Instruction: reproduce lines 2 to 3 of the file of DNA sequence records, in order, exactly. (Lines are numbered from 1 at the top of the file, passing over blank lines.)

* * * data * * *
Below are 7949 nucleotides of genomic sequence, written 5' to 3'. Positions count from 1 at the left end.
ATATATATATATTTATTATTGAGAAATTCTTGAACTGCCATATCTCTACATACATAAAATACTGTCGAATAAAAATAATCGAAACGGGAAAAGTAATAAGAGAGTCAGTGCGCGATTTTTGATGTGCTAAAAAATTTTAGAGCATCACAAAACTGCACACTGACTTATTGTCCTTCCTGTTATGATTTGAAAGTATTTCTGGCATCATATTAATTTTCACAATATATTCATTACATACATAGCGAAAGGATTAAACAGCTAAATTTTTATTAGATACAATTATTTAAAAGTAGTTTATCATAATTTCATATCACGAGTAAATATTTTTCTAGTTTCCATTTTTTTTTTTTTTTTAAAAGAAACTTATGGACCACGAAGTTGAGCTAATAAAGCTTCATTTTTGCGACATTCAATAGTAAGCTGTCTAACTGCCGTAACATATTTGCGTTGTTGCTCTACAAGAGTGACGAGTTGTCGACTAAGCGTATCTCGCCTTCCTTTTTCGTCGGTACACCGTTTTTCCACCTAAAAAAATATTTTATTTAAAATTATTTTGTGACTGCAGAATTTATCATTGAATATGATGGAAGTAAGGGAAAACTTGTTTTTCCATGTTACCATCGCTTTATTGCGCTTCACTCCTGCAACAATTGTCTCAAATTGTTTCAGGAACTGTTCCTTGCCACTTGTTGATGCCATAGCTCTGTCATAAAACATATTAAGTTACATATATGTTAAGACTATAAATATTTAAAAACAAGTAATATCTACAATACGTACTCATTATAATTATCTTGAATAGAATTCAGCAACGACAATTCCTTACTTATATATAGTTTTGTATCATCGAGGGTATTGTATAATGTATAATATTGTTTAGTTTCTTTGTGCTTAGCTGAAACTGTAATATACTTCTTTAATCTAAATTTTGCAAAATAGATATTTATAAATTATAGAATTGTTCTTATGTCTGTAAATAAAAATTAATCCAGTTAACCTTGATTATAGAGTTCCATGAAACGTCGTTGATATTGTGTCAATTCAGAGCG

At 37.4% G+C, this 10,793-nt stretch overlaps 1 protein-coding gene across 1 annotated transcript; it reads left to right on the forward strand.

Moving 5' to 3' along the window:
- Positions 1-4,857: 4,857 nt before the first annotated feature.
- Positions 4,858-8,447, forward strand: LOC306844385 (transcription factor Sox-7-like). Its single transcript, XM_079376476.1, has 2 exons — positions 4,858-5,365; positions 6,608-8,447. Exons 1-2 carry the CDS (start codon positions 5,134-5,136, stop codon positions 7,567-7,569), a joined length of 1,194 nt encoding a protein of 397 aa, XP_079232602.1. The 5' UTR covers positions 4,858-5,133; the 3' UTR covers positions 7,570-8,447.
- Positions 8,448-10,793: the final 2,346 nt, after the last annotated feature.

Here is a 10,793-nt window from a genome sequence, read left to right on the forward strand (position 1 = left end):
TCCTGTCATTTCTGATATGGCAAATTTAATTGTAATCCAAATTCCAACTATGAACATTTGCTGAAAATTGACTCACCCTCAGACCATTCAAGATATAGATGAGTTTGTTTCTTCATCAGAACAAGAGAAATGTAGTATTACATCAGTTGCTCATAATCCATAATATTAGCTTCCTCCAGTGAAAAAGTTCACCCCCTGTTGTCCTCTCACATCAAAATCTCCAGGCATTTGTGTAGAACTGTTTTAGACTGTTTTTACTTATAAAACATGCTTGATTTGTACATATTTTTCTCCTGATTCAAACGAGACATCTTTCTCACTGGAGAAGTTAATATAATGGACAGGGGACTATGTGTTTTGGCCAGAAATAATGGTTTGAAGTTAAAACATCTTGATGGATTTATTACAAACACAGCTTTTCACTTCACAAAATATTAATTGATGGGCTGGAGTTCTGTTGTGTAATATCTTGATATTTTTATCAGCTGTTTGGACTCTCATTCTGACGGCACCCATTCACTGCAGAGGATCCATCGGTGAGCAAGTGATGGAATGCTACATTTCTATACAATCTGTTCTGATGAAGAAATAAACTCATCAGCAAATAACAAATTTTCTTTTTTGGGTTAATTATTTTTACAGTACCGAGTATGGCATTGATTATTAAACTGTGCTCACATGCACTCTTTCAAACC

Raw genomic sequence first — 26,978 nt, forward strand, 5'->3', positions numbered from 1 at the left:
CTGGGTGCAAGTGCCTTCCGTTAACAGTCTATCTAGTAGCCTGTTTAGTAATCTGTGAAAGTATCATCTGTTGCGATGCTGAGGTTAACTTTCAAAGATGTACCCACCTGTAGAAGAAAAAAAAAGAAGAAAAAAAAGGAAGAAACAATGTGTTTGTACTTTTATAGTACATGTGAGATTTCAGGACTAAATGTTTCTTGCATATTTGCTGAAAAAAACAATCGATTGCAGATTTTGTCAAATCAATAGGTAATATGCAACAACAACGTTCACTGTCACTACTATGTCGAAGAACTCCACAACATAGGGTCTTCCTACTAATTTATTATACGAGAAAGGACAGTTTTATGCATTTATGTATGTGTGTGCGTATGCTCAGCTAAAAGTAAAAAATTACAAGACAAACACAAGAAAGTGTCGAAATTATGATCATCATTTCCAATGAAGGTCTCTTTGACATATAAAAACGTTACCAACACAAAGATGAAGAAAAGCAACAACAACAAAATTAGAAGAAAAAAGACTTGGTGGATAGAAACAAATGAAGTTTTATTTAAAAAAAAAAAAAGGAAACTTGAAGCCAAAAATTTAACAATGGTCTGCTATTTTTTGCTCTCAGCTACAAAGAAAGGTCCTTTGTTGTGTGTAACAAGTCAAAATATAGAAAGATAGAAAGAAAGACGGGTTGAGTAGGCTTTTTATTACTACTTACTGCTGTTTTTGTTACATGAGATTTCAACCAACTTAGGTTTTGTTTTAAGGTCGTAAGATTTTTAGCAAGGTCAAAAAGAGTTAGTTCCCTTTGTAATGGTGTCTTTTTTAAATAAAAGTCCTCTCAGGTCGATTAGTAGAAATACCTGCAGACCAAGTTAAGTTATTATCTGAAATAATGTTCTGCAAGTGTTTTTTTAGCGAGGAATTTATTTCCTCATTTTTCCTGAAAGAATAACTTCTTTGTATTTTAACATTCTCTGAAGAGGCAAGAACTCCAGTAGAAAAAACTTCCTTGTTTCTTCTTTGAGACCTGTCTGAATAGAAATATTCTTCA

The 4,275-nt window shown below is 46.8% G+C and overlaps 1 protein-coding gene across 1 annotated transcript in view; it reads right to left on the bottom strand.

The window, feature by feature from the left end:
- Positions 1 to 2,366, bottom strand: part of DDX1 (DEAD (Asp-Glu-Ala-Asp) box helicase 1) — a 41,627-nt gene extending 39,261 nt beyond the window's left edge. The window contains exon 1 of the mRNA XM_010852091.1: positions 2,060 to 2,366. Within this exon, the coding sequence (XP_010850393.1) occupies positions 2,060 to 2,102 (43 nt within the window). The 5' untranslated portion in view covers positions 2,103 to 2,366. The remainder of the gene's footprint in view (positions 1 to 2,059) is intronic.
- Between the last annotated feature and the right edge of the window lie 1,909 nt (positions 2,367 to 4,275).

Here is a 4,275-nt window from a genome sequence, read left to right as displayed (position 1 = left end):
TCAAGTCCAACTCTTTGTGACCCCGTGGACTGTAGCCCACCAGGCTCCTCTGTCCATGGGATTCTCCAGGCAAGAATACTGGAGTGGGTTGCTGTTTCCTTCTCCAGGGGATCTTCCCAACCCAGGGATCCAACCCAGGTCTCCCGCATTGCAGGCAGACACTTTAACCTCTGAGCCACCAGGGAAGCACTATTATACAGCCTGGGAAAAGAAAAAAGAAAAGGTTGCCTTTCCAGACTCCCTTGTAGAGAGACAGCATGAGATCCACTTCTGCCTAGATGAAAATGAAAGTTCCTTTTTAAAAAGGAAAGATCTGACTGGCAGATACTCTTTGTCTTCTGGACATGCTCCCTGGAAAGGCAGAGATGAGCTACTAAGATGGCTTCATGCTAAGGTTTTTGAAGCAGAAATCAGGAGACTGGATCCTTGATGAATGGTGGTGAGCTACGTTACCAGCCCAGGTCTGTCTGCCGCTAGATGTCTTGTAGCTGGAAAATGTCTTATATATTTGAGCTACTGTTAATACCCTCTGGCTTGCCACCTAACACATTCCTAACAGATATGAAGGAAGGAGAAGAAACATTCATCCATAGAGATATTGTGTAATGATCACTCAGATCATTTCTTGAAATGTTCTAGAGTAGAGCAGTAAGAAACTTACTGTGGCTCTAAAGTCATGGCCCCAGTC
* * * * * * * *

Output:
ATATATATATATTTATTATTGAGAAATTCTTGAACTGCCATATCTCTACATACATAAAATACTGTCGAATAAAAATAATCGAAACGGGAAAAGTAATAAGAGAGTCAGTGCGCGATTTTTGATGTGCTAAAAAATTTTAGAGCATCACAAAACTGCACACTGACTTATTGTCCTTCCTGTTATGATTTGAAAGTATTTCTGGCATCATATTAATTTTCACAATATATTCATTACATACATAGCGAAAGGATTAAACAGCTAAATTTTTATTAGATACAATTATTTAAAAGTAGTTTATCATAATTTCATATCACGAGTAAATATTTTTCTAGTTTCCATTTTTTTTTTTTTTTTAAAAGAAACTTATGGACCACGAAGTTGAGCTAATAAAGCTTCATTTTTGCGACATTCAATAGTAAGCTGTCTAACTGCCGTAACATATTTGCGTTGTTGCTCTACAAGAGTGACGAGTTGTCGACTAAGCGTATCTCGCCTTCCTTTTTCGTCGGTACACCGTTTTTCCACCTAAAAAAATATTTTATTTAAAATTATTTTGTGACTGCAGAATTTATCATTGAATATGATGGAAGTAAGGGAAAACTTGTTTTTCCATGTTACCATCGCTTTATTGCGCTTCACTCCTGCAACAATTGTCTCAAATTGTTTCAGGAACTGTTCCTTGCCACTTGTTGATGCCATAGCTCTGTCATAAAACATATTAAGTTACATATATGTTAAGACTATAAATATTTAAAAACAAGTAATATCTACAATACGTACTCATTATAATTATCTTGAATAGAATTCAGCAACGACAATTCCTTACTTATATATAGTTTTGTATCATCGAGGGTATTGTATAATGTATAATATTGTTTAGTTTCTTTGTGCTTAGCTGAAACTGTAATATACTTCTTTAATCTAAATTTTGCAAAATAGATATTTATAAATTATAGAATTGTTCTTATGTCTGTAAATAAAAATTAATCCAGTTAACCTTGATTATAGAGTTCCATGAAACGTCGTTGATATTGTGTCAATTCAGAGCG

At 37.4% G+C, this 10,793-nt stretch overlaps 1 protein-coding gene across 1 annotated transcript; it reads left to right on the forward strand.